"I knew I didn't have to run a soundboard," Anderson says of the switch. "Production-wise, it's just easier to do shows here."

NIPP/AMJ SW, seeking that ease, promoted all five of those Jar shows, and it's scheduled to promote seven more between now and December 1. That string of non-traditional bookings puts reps from other Valley clubs on notice.

"We don't put hardcore bands in here. That's what the Mason Jar is known for," says Maria Vassett, booking agent for Nita's Hideaway. "That's why when you hear things like the Twinemen are playing there, you think that should be a Nita's show."

Vassett and Bash on Ash booker Jill Calkins each pointed to the Jar's upgrades in sound over the past two years for its surge into the market for indie-rock. Manfredi says he installed $100,000 worth of bowel-shaking P/A equipment that may be more appropriate for an amphitheatre after concluding the old system was, in his words, "tired, man."

"We have way more power than we need for this size of a room," Manfredi says, and indeed, the sound there can spark a headache that feels more like an aneurysm.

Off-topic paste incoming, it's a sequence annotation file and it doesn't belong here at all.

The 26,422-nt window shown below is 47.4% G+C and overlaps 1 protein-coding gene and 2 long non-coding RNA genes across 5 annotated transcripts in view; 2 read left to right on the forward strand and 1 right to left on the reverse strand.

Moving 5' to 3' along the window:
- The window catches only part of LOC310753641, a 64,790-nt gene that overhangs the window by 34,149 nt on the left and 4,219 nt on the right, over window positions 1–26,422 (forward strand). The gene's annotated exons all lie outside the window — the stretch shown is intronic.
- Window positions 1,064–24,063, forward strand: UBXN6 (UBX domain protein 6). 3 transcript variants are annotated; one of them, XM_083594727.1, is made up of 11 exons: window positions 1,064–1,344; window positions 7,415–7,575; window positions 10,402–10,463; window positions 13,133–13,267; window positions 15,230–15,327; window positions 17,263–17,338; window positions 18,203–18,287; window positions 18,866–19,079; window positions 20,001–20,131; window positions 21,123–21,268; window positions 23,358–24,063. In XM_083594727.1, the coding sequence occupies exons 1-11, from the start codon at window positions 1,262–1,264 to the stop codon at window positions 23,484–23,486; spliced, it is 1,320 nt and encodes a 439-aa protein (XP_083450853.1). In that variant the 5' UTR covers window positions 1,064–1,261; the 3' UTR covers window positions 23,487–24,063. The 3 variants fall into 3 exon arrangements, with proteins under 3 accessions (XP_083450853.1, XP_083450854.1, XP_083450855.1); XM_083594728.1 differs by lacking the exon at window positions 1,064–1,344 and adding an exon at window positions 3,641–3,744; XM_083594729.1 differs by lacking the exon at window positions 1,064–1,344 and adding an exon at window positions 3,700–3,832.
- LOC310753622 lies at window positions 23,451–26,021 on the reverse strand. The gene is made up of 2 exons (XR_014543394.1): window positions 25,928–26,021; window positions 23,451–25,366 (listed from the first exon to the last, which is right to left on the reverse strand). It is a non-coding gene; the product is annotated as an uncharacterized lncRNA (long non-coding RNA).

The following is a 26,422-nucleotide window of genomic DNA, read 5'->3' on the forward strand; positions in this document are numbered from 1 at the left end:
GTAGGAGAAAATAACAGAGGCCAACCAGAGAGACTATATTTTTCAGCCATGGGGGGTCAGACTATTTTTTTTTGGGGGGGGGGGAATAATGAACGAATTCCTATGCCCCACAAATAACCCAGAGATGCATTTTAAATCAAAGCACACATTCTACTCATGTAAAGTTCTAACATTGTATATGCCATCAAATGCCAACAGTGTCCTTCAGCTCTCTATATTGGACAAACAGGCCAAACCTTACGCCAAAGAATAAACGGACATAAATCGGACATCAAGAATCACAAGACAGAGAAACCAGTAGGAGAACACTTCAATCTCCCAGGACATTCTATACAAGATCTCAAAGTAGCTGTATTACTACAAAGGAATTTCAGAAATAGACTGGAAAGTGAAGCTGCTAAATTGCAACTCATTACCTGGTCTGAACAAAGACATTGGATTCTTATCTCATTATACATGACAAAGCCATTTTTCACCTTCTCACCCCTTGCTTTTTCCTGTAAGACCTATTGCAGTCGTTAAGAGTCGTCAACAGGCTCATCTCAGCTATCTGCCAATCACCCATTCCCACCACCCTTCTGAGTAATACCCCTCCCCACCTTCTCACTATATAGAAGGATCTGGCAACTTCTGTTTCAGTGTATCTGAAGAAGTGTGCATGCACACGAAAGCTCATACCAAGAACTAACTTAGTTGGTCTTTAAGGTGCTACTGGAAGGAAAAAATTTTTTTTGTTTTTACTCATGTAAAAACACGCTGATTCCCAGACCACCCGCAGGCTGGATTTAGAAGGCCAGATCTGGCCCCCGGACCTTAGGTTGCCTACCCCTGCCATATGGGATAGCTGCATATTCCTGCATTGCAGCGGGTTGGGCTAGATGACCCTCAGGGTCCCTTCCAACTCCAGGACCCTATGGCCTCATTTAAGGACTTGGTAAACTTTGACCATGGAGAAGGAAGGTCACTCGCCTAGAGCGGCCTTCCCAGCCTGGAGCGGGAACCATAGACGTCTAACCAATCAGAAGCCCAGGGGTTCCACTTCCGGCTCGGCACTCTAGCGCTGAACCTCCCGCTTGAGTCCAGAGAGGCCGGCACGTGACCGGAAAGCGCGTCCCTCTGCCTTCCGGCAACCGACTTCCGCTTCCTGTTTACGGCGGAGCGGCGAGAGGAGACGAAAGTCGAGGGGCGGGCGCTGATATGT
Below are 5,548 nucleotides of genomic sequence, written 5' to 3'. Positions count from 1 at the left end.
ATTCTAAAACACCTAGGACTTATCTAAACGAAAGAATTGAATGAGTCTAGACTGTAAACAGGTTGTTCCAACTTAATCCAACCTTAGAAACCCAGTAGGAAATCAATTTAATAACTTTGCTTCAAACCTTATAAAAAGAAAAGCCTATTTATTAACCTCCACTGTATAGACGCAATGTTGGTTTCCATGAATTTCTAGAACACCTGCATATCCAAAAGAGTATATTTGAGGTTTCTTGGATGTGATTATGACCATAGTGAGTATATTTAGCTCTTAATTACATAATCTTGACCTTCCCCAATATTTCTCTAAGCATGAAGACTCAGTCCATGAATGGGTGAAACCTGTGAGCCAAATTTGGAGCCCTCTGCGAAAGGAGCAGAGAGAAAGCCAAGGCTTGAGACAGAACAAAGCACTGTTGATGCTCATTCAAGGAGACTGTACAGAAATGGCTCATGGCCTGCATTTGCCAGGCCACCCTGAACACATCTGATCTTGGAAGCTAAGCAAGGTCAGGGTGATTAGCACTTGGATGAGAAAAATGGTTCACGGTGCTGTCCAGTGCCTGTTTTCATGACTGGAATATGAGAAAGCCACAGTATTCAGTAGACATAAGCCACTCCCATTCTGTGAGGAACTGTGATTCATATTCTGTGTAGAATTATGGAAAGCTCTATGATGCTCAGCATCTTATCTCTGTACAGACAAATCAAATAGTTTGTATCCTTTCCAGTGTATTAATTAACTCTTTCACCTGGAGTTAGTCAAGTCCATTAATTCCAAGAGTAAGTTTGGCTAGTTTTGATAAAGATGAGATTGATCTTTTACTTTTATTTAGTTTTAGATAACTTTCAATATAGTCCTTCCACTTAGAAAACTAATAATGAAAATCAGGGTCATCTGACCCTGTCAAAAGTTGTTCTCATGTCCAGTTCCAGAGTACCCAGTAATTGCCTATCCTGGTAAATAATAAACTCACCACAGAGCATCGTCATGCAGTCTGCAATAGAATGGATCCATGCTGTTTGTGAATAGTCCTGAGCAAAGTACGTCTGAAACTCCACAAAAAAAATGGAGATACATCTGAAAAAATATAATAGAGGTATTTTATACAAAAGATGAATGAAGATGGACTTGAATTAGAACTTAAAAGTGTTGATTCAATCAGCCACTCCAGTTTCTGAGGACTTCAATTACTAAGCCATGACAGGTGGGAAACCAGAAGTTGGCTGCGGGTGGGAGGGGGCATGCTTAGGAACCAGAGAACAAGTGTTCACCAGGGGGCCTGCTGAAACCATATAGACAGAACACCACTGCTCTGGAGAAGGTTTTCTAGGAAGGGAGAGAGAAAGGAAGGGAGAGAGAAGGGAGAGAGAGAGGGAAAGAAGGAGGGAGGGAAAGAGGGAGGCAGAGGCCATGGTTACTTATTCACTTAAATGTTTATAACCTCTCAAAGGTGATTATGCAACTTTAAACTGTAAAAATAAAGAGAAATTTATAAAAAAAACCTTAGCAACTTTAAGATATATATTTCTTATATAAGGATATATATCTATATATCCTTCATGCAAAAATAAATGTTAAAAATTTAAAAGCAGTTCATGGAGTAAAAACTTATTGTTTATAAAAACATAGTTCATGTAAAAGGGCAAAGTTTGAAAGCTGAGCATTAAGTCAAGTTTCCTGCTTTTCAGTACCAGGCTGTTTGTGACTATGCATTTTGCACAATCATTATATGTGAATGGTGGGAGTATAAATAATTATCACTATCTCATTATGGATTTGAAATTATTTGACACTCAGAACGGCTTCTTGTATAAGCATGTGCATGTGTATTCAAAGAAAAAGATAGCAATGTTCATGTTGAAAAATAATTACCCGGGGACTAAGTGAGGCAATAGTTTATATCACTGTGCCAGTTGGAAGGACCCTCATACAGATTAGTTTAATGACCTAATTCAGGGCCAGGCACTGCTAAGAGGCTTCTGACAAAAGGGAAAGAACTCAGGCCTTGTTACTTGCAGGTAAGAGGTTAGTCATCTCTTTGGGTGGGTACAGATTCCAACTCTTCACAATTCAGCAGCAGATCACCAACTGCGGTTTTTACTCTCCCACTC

There's also the Jar's willingness to host all-ages shows. With the market for live music growing smaller thanks to the foul economy and growth of at-home entertainment like video games, thrity-somethings don't venture out as much as they used to. That leaves some club owners fearing a loss of bar business if they let teenagers into shows. And promoters, who generally keep the money made at the door, want those teenagers. That's why AMJ Concerts, Anderson's company, first approached Manfredi about doing shows in 2000; the comfortable beneficiary of the late '90s stock-market boom makes no qualms about his desire to put on good music over making a buck. When AMJ merged with NIPP SW early this year, which boosted the number of shows Anderson could direct toward the Jar.